My four-year-old, Grace was the most excited. She doesn’t care about missing school – in fact, she’d prefer not to. It was the actual snow that had her jumping and screaming.
Living in the south, we don’t see too many flakes fall. Grace was almost two the last time we got a good snow day and doesn’t really remember it at all. When the forecasters predicted 1-3 inches in our suburb north of Atlanta, I figured it was safe to assure her, that indeed, it would definitely snow. So, of course, by late afternoon Tuesday in the “surprise” or “predicted” (depending on who you are asking – the meteorologist or the mayor) snow, we were all dressed with four layers, boots, mittens and scarves ready to play. Who knows when we’ll see it again?
I followed my crew and a few neighborhood kids with the camera, snapping the obligatory pictures of snowball fights and sledding. Even my husband was home; his work released him early. He even beat my fourth-grader home on the bus.
But somewhere between snapping pictures, drinking hot chocolate, changing into dry clothes, posting on Facebook and heading out again I was made aware of the many who didn’t make it home before their children’s buses and those buses who never showed up on the street corner with waiting mothers.
People all over my home city of Atlanta were stranded. One of my husband’s co-workers left work before him but headed into the storm and had to seek shelter at a Walgreen’s. He spent the night on the floor somewhere between the feminine products and Valentine’s candy.
Wednesday morning, as my children awoke to a full day of sledding and merriment, the news shared stories of those who spent all night in their cars, people needing food and medication.
At one point I stood in the backyard, camera to my face, framing up a picture of my daughter throwing snowballs at my husband, and I felt a little guilty. Not that I was wrong for enjoying my family. I don’t believe that at all. I just struggled with the dichotomy of my family enjoying the snow while others walked miles in it to be with their children or deliver food or babies. (Yes, one lady gave birth on I-285!)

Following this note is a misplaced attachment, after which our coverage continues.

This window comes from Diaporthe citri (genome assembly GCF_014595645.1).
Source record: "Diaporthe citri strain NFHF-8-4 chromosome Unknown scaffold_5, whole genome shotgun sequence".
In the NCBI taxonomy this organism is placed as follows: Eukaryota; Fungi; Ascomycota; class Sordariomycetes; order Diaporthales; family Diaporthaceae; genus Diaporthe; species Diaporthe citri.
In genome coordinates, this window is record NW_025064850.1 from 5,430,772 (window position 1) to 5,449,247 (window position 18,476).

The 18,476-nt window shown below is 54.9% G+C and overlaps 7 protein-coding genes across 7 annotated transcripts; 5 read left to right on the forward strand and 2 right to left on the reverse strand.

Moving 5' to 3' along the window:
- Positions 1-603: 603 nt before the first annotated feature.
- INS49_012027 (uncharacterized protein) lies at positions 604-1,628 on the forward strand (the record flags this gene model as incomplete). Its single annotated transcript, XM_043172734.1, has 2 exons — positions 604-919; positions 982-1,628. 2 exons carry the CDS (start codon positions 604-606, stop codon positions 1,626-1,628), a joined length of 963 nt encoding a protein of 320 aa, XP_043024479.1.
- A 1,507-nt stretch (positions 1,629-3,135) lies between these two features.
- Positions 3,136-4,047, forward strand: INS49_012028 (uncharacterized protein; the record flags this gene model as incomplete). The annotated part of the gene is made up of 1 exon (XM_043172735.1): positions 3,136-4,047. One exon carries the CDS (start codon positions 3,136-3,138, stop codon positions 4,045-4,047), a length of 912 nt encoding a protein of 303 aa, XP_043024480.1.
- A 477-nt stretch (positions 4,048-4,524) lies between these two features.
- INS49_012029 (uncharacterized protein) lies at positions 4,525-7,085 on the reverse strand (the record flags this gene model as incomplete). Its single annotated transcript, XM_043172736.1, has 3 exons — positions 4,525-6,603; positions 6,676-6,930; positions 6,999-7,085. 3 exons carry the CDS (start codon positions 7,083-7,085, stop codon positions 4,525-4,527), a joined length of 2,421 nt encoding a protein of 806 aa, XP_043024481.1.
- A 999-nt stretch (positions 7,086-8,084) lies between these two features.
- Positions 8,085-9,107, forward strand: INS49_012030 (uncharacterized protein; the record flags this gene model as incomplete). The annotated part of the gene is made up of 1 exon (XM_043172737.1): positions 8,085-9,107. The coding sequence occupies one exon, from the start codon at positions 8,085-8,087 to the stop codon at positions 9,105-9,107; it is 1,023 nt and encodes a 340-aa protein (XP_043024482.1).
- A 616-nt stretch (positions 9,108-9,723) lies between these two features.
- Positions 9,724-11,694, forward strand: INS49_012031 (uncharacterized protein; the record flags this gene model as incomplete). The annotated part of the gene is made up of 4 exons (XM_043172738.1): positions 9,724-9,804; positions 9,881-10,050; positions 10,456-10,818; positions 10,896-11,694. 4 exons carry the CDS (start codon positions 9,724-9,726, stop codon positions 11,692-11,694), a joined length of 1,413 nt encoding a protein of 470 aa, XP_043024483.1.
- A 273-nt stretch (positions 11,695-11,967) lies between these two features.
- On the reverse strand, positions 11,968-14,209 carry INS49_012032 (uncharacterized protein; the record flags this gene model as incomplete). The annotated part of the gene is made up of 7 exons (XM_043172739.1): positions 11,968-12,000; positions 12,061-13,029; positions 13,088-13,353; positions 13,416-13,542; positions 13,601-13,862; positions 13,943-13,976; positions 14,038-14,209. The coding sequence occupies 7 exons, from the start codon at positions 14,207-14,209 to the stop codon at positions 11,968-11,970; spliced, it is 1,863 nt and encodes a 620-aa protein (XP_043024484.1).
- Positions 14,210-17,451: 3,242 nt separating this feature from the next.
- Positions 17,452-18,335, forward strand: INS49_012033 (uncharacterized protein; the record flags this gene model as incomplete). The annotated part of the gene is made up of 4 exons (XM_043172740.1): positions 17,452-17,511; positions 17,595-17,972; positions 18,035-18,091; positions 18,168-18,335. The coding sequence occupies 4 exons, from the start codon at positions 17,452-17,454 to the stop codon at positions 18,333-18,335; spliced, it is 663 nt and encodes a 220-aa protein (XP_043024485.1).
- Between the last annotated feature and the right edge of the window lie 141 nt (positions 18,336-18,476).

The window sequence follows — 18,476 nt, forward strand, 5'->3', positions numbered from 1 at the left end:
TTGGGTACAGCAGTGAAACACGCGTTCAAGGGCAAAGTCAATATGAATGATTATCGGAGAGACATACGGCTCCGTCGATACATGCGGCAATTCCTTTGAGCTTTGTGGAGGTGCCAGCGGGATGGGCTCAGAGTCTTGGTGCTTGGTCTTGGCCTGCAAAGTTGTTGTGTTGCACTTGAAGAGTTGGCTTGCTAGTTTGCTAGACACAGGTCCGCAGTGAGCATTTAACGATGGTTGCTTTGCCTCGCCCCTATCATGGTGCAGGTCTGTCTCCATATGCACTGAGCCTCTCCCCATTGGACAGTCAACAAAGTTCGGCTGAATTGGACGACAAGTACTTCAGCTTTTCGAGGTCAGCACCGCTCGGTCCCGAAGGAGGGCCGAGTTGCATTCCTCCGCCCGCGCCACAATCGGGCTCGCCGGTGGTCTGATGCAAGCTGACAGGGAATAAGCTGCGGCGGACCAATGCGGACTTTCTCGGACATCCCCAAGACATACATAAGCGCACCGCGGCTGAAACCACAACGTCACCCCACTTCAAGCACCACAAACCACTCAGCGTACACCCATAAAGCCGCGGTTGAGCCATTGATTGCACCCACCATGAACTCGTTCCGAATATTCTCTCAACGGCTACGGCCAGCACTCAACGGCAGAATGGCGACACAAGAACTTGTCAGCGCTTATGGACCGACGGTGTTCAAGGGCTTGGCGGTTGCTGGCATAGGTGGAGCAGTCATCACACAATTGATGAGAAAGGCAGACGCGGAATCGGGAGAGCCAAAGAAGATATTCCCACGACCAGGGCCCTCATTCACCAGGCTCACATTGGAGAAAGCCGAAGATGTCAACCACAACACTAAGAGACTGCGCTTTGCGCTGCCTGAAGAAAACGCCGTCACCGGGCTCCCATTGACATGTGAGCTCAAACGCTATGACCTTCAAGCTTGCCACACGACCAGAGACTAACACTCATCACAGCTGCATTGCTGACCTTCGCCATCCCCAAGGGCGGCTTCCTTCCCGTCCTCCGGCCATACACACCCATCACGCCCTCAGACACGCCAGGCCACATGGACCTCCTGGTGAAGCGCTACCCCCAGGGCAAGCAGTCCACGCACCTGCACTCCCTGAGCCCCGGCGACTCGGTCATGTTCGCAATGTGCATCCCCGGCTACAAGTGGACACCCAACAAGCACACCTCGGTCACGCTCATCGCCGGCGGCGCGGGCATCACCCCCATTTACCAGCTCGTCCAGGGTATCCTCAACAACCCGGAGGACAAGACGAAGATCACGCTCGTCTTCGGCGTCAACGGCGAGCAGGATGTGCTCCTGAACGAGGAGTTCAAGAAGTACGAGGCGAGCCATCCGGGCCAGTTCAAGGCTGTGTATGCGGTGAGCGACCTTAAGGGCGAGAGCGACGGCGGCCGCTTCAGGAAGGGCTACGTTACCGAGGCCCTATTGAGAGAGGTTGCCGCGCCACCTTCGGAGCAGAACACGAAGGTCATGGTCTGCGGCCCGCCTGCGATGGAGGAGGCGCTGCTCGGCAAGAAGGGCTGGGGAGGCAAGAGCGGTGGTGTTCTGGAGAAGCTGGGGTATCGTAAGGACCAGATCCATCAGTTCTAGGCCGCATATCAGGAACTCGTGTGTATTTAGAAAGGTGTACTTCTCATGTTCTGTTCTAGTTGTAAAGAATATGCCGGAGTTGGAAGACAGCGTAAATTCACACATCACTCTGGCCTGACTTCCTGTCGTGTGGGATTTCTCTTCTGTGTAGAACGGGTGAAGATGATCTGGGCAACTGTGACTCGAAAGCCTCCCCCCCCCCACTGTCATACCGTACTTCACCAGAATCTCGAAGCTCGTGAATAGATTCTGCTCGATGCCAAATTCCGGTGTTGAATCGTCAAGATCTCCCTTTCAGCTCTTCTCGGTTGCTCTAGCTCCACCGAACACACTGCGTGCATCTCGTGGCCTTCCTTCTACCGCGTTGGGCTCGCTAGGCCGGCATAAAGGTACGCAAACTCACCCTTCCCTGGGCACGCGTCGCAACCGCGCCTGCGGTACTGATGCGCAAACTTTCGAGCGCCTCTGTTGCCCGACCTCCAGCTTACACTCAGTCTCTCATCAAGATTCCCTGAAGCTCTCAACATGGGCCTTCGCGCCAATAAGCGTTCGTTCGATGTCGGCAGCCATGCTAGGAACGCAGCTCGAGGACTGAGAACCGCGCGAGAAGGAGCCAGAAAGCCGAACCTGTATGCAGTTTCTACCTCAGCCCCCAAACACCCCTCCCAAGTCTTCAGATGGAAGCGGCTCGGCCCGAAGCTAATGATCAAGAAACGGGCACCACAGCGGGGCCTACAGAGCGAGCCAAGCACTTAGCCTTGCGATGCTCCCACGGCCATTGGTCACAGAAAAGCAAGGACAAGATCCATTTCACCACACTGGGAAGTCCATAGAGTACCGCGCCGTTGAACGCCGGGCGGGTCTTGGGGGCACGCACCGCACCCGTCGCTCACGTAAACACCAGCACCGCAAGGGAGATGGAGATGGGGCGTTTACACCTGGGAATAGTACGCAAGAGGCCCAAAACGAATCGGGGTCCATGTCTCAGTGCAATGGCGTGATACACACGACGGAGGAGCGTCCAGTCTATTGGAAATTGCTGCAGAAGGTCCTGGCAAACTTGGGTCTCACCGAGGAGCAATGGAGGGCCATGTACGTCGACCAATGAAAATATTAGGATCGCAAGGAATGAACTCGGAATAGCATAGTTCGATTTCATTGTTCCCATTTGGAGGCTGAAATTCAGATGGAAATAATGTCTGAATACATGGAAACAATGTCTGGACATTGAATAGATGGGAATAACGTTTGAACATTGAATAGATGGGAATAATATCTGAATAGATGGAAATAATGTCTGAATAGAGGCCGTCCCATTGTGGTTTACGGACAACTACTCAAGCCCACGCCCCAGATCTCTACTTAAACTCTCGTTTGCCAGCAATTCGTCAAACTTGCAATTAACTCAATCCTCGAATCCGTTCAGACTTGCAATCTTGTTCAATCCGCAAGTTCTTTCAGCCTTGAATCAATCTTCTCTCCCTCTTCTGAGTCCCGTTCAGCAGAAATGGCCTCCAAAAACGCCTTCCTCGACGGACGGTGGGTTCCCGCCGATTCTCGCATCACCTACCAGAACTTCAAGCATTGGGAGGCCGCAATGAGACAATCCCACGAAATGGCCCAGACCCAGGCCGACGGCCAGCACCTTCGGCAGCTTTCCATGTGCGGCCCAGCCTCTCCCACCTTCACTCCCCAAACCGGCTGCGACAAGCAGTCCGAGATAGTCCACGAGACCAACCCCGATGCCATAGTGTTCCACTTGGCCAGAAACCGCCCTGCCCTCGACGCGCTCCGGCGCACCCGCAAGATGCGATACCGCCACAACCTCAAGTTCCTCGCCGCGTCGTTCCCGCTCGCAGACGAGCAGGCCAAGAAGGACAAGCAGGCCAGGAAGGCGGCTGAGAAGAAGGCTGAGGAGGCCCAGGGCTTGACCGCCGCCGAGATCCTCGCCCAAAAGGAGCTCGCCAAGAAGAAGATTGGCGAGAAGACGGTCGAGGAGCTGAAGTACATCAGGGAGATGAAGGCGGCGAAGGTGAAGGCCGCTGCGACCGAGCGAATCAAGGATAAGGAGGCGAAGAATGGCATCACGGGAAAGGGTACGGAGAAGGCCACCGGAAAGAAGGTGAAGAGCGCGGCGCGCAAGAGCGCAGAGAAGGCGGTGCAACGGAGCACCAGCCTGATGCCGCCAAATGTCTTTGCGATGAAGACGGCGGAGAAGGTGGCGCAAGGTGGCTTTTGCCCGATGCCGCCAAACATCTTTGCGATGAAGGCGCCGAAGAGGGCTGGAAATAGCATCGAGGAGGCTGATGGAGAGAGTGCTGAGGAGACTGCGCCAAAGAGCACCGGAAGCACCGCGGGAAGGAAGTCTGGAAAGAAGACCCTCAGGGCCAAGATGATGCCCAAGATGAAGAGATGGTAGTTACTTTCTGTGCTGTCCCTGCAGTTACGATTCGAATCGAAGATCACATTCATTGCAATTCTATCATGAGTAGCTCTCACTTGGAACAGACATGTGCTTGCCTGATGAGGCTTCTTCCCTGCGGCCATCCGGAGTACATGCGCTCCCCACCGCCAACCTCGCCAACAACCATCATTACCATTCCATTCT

No sooner than the guilt appeared, the Lord impressed on my heart – “Carol, how is this different than any other day?”
You see, every day there are hundreds, thousands, hundreds of thousands of people hurting all around us. Those with pains we cannot see – broken hearts, broken lives, loss and grief, disillusionment, hopelessness, bondage, loneliness… The list goes on and on.
While I’m so proud of my city for stepping up and helping out during this crazy, icy mess we’ve been in for the past couple of days, I’m also asking myself what about every other day? What happens on Saturday when the weather is predicted to be 60 degrees, and the sun returns? Will the Snowed Out Atlanta Facebook page continue to be a source of help for people after the ice thaws?
I’m looking at the sequined lady in the mirror, too, friends. How can I live my life to serve those around me everyday? I want to be an Everyday Missionary – a person who stops to help when someone drops their groceries, who sacrifices to give to those who need, who gives time to friends who need to talk and shows grace when school systems make the call to close school too late.
“Teacher, which is the greatest commandment in the Law?” Jesus replied: “‘Love the Lord your God with all your heart and with all your soul and with all your mind. This is the first and greatest commandment. And the second is like it: ‘Love your neighbor as yourself. Matthew 22:36-39 NIV
So as the snow thaws, I ask you fellow Atlantans and Americans, what are we going to do now? Let’s don’t wait for the next disaster to show love to our neighbors.
It’s time to break the ice. Don’t you think?